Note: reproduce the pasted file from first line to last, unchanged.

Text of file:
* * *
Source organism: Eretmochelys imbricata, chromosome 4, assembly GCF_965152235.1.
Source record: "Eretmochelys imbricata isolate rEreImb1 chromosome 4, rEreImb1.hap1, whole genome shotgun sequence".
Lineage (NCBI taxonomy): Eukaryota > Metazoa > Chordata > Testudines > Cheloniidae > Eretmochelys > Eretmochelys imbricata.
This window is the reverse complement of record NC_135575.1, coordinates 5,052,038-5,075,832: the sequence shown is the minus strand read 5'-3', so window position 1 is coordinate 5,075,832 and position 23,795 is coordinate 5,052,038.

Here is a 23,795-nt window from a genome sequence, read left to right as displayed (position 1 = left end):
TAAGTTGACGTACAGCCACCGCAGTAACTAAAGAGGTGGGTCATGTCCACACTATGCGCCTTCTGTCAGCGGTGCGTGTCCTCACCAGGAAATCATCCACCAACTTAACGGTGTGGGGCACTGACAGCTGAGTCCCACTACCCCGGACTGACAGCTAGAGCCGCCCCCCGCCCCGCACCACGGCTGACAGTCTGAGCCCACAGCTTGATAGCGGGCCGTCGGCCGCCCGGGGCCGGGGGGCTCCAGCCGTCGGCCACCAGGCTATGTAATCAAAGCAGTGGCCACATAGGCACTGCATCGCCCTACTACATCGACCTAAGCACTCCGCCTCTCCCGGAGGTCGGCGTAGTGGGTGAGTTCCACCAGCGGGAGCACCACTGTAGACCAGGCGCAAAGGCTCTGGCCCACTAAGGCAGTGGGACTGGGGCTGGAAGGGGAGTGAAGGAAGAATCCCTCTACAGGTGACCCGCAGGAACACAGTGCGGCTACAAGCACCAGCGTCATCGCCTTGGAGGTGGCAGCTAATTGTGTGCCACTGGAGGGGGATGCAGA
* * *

Source organism: Eretmochelys imbricata, chromosome 4, assembly GCF_965152235.1.
Source record: "Eretmochelys imbricata isolate rEreImb1 chromosome 4, rEreImb1.hap1, whole genome shotgun sequence".
Lineage (NCBI taxonomy): Eukaryota > Metazoa > Chordata > Testudines > Cheloniidae > Eretmochelys > Eretmochelys imbricata.
This window is the reverse complement of record NC_135575.1, coordinates 5,052,038-5,075,832: the sequence shown is the minus strand read 5'-3', so window position 1 is coordinate 5,075,832 and position 23,795 is coordinate 5,052,038.

Here is a 23,795-nt window from a genome sequence, read left to right as displayed (position 1 = left end):
TAAGTTGACGTACAGCCACCGCAGTAACTAAAGAGGTGGGTCATGTCCACACTATGCGCCTTCTGTCAGCGGTGCGTGTCCTCACCAGGAAATCATCCACCAACTTAACGGTGTGGGGCACTGACAGCTGAGTCCCACTACCCCGGACTGACAGCTAGAGCCGCCCCCCGCCCCGCACCACGGCTGACAGTCTGAGCCCACAGCTTGATAGCGGGCCGTCGGCCGCCCGGGGCCGGGGGGCTCCAGCCGTCGGCCACCAGGCTATGTAATCAAAGCAGTGGCCACATAGGCACTGCATCGCCCTACTACATCGACCTAAGCACTCCGCCTCTCCCGGAGGTCGGCGTAGTGGGTGAGTTCCACCAGCGGGAGCACCACTGTAGACCAGGCGCAAAGGCTCTGGCCCACTAAGGCAGTGGGACTGGGGCTGGAAGGGGAGTGAAGGAAGAATCCCTCTACAGGTGACCCGCAGGAACACAGTGCGGCTACAAGCACCAGCGTCATCGCCTTGGAGGTGGCAGCTAATTGTGTGCCACTGGAGGGGGATGCAGA